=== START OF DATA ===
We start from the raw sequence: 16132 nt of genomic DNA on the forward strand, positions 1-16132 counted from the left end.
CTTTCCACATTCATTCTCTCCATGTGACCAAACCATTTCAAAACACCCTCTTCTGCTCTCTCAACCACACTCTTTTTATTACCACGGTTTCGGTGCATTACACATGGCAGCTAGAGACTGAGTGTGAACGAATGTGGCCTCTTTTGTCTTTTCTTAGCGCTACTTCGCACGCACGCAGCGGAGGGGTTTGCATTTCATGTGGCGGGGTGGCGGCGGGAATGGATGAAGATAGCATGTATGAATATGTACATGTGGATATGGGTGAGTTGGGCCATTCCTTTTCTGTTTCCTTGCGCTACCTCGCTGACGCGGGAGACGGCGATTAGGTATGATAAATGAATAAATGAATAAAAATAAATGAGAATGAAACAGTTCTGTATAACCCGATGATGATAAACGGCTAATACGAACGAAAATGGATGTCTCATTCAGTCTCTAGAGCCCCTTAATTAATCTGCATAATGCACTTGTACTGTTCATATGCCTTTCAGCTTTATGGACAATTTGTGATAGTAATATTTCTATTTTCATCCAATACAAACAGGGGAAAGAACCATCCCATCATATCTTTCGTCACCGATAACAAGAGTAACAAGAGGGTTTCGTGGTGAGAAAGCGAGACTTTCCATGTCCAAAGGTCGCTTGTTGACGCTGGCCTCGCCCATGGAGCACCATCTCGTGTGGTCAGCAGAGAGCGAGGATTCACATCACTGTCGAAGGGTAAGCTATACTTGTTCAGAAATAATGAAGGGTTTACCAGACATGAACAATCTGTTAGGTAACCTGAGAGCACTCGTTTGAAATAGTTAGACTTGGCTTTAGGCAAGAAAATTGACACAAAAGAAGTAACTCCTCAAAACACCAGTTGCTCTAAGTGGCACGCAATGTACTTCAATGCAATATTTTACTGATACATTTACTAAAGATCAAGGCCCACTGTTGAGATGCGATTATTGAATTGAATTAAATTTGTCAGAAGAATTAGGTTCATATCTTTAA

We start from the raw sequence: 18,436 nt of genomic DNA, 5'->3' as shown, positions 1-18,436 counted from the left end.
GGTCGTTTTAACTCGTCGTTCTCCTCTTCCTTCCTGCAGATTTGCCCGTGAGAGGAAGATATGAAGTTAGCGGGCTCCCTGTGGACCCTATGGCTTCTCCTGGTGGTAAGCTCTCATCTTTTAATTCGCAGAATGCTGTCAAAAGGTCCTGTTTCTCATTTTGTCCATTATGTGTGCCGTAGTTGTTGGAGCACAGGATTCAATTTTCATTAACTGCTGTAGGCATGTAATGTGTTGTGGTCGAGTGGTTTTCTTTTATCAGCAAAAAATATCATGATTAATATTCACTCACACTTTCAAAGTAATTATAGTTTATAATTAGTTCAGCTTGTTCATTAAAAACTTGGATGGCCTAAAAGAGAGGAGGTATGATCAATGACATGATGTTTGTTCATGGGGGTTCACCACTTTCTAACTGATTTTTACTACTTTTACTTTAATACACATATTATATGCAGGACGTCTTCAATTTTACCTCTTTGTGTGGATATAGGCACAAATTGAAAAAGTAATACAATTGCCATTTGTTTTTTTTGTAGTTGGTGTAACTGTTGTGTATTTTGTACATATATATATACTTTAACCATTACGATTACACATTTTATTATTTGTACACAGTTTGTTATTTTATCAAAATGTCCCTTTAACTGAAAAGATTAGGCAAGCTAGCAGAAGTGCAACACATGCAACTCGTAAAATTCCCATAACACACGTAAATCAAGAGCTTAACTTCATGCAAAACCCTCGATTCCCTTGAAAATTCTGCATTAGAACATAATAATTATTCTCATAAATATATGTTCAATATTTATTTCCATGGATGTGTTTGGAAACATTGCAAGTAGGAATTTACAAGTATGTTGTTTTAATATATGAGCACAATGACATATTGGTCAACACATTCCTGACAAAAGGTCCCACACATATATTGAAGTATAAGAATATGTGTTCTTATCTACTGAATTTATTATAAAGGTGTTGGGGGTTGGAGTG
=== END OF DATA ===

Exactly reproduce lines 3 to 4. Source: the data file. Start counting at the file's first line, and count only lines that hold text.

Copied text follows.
We start from the raw sequence: 18,436 nt of genomic DNA, 5'->3' as shown, positions 1-18,436 counted from the left end.
GGTCGTTTTAACTCGTCGTTCTCCTCTTCCTTCCTGCAGATTTGCCCGTGAGAGGAAGATATGAAGTTAGCGGGCTCCCTGTGGACCCTATGGCTTCTCCTGGTGGTAAGCTCTCATCTTTTAATTCGCAGAATGCTGTCAAAAGGTCCTGTTTCTCATTTTGTCCATTATGTGTGCCGTAGTTGTTGGAGCACAGGATTCAATTTTCATTAACTGCTGTAGGCATGTAATGTGTTGTGGTCGAGTGGTTTTCTTTTATCAGCAAAAAATATCATGATTAATATTCACTCACACTTTCAAAGTAATTATAGTTTATAATTAGTTCAGCTTGTTCATTAAAAACTTGGATGGCCTAAAAGAGAGGAGGTATGATCAATGACATGATGTTTGTTCATGGGGGTTCACCACTTTCTAACTGATTTTTACTACTTTTACTTTAATACACATATTATATGCAGGACGTCTTCAATTTTACCTCTTTGTGTGGATATAGGCACAAATTGAAAAAGTAATACAATTGCCATTTGTTTTTTTTGTAGTTGGTGTAACTGTTGTGTATTTTGTACATATATATATACTTTAACCATTACGATTACACATTTTATTATTTGTACACAGTTTGTTATTTTATCAAAATGTCCCTTTAACTGAAAAGATTAGGCAAGCTAGCAGAAGTGCAACACATGCAACTCGTAAAATTCCCATAACACACGTAAATCAAGAGCTTAACTTCATGCAAAACCCTCGATTCCCTTGAAAATTCTGCATTAGAACATAATAATTATTCTCATAAATATATGTTCAATATTTATTTCCATGGATGTGTTTGGAAACATTGCAAGTAGGAATTTACAAGTATGTTGTTTTAATATATGAGCACAATGACATATTGGTCAACACATTCCTGACAAAAGGTCCCACACATATATTGAAGTATAAGAATATGTGTTCTTATCTACTGAATTTATTATAAAGGTGTTGGGGGTTGGAGTG